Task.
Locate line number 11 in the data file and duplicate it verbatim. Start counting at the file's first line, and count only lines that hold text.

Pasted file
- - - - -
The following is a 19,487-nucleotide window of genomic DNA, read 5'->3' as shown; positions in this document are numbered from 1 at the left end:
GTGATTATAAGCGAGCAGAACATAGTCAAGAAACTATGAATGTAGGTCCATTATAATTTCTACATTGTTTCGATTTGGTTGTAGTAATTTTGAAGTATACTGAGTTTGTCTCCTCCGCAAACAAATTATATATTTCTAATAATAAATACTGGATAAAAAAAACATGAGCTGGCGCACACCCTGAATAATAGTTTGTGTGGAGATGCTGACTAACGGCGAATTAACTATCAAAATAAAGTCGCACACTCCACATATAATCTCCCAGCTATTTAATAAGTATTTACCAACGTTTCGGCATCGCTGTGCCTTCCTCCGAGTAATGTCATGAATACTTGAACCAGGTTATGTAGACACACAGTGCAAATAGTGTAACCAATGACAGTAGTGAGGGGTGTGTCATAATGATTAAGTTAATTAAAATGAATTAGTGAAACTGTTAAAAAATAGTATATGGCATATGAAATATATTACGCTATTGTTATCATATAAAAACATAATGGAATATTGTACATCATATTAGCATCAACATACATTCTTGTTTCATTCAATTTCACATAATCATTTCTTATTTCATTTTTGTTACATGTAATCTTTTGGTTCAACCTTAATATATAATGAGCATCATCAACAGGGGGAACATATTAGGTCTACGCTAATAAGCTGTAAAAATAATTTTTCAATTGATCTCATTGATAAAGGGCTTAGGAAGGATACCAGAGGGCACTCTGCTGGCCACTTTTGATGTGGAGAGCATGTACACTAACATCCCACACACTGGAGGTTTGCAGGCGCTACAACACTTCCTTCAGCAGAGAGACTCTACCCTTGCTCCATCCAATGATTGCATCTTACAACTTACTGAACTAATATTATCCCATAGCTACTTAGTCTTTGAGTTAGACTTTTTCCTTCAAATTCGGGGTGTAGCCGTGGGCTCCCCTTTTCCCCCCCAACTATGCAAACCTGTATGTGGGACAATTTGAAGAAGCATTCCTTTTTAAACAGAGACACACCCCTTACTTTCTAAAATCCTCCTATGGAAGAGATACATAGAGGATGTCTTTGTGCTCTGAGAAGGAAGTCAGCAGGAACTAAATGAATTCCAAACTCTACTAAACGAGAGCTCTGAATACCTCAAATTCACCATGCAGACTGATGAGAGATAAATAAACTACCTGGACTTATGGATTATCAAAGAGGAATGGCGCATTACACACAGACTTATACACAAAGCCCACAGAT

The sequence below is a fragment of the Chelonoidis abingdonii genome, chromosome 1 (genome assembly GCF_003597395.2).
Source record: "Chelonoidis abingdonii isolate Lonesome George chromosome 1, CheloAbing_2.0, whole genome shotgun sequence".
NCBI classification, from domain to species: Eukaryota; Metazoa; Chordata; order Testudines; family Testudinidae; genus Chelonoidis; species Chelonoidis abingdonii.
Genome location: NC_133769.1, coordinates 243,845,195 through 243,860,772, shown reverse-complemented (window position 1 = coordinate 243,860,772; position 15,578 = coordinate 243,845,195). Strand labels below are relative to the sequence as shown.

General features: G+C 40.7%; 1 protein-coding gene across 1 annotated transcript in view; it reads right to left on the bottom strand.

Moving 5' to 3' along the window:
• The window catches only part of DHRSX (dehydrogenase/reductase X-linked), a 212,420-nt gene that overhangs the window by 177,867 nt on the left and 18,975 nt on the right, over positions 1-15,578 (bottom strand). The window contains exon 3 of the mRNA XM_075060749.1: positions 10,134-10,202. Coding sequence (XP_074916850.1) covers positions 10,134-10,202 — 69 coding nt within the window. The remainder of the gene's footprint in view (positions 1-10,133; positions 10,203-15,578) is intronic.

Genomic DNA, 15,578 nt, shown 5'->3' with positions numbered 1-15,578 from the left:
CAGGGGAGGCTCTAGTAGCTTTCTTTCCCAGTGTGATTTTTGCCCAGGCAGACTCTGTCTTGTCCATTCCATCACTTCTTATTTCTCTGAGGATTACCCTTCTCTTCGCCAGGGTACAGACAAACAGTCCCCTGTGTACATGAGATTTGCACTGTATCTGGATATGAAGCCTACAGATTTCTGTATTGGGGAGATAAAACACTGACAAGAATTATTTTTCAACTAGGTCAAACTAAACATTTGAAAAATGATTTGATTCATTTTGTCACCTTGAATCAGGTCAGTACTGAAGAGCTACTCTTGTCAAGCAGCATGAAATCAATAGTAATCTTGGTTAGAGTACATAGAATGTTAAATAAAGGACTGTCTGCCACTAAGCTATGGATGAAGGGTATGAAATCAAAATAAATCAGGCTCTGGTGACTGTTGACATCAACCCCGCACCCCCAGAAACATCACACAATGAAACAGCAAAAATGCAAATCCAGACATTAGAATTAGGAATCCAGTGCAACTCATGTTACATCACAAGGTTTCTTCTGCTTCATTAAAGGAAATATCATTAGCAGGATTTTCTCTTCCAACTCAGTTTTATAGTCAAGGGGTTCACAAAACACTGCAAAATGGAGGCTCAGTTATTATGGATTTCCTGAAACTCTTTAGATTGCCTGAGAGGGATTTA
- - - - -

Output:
CAGGGGAGGCTCTAGTAGCTTTCTTTCCCAGTGTGATTTTTGCCCAGGCAGACTCTGTCTTGTCCATTCCATCACTTCTTATTTCTCTGAGGATTACCCTTCTCTTCGCCAGGGTACAGACAAACAGTCCCCTGTGTACATGAGATTTGCACTGTATCTGGATATGAAGCCTACAGATTTCTGTATTGGGGAGATAAAACACTGACAAGAATTATTTTTCAACTAGGTCAAACTAAACATTTGAAAAATGATTTGATTCATTTTGTCACCTTGAATCAGGTCAGTACTGAAGAGCTACTCTTGTCAAGCAGCATGAAATCAATAGTAATCTTGGTTAGAGTACATAGAATGTTAAATAAAGGACTGTCTGCCACTAAGCTATGGATGAAGGGTATGAAATCAAAATAAATCAGGCTCTGGTGACTGTTGACATCAACCCCGCACCCCCAGAAACATCACACAATGAAACAGCAAAAATGCAAATCCAGACATTAGAATTAGGAATCCAGTGCAACTCATGTTACATCACAAGGTTTCTTCTGCTTCATTAAAGGAAATATCATTAGCAGGATTTTCTCTTCCAACTCAGTTTTATAGTCAAGGGGTTCACAAAACACTGCAAAATGGAGGCTCAGTTATTATGGATTTCCTGAAACTCTTTAGATTGCCTGAGAGGGATTTA